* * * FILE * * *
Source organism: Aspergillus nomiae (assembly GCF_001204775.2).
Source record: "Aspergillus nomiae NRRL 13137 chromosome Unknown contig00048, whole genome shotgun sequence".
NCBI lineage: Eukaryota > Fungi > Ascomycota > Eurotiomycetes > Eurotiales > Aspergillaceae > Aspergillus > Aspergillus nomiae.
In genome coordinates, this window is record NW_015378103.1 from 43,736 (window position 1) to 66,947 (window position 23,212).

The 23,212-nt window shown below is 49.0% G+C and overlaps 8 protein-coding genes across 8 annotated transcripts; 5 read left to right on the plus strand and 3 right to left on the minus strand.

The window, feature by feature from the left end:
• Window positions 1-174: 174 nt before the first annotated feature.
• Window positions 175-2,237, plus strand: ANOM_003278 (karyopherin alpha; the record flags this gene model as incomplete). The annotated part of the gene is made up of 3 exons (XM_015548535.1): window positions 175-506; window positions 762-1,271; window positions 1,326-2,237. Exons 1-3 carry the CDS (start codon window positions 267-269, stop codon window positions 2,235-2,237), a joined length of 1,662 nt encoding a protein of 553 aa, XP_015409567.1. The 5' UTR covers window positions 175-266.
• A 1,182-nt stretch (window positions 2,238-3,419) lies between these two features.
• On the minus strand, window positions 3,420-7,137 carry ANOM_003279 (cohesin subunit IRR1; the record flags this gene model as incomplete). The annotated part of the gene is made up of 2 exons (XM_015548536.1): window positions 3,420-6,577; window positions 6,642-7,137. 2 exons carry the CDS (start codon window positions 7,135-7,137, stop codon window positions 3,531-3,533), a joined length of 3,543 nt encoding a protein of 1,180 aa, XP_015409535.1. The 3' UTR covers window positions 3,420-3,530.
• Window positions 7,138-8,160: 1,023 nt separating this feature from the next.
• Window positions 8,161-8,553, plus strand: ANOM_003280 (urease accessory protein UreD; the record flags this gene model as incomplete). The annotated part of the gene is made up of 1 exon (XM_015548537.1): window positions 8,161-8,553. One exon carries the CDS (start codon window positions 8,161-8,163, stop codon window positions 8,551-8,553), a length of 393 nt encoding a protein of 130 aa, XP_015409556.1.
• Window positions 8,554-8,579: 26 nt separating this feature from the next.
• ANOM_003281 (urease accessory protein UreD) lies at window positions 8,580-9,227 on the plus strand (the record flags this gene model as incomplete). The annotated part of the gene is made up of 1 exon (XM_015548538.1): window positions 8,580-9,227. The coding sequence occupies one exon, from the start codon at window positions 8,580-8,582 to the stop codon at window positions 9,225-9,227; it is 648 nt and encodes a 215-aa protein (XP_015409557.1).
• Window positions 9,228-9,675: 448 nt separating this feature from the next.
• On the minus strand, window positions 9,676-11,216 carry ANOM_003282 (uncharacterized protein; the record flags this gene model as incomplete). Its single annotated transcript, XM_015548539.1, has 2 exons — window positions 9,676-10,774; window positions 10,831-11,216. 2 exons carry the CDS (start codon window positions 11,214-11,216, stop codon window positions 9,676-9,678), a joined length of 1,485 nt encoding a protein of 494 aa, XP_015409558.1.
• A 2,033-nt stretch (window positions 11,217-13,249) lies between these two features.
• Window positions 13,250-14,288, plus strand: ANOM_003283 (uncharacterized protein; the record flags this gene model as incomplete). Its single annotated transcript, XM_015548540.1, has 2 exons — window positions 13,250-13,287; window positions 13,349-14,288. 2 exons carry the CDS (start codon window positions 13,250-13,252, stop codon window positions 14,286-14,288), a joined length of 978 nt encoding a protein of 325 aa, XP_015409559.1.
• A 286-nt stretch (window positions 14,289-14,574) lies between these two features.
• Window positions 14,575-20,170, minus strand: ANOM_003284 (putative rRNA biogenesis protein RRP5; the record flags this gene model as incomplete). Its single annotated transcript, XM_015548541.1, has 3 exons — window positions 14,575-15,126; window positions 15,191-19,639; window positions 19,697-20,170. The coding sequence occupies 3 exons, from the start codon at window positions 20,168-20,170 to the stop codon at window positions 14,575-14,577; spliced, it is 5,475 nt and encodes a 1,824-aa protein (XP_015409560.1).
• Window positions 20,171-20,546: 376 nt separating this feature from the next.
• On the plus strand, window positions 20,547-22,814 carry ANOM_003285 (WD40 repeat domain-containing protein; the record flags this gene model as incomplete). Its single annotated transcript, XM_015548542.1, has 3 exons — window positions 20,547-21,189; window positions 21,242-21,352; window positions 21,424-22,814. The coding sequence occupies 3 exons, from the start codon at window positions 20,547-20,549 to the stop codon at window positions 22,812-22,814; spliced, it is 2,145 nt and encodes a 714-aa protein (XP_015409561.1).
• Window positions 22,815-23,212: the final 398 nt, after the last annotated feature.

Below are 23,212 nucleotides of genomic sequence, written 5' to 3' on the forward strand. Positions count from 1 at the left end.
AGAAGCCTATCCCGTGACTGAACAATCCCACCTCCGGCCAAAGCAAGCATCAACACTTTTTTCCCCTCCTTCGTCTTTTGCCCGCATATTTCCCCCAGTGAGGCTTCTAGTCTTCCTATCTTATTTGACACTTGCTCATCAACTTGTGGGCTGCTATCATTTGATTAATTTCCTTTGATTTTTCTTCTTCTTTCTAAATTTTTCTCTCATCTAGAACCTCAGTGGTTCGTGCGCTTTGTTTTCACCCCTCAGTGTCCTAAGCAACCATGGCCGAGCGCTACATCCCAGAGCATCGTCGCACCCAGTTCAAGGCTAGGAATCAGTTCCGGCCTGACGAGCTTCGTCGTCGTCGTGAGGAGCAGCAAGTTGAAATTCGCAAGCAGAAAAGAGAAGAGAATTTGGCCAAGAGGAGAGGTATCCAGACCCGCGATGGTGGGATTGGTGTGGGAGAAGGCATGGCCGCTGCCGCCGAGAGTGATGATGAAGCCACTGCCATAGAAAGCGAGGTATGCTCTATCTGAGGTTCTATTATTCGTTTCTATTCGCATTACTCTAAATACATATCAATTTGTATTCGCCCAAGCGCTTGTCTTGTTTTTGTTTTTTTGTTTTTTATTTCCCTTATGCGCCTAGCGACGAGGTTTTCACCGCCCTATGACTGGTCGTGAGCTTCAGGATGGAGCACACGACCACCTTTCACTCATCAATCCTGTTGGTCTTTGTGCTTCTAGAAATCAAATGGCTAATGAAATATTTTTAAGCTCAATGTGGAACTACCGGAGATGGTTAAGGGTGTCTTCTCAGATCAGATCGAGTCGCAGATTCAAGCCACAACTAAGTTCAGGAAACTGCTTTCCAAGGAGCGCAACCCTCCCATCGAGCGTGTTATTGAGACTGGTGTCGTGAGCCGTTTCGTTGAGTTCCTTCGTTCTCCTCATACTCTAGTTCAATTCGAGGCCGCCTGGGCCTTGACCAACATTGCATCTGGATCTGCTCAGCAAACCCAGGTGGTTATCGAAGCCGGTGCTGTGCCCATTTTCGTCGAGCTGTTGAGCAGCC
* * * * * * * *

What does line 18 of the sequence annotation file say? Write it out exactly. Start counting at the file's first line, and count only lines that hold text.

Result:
• Window positions 13,250-14,288, plus strand: ANOM_003283 (uncharacterized protein; the record flags this gene model as incomplete). Its single annotated transcript, XM_015548540.1, has 2 exons — window positions 13,250-13,287; window positions 13,349-14,288. 2 exons carry the CDS (start codon window positions 13,250-13,252, stop codon window positions 14,286-14,288), a joined length of 978 nt encoding a protein of 325 aa, XP_015409559.1.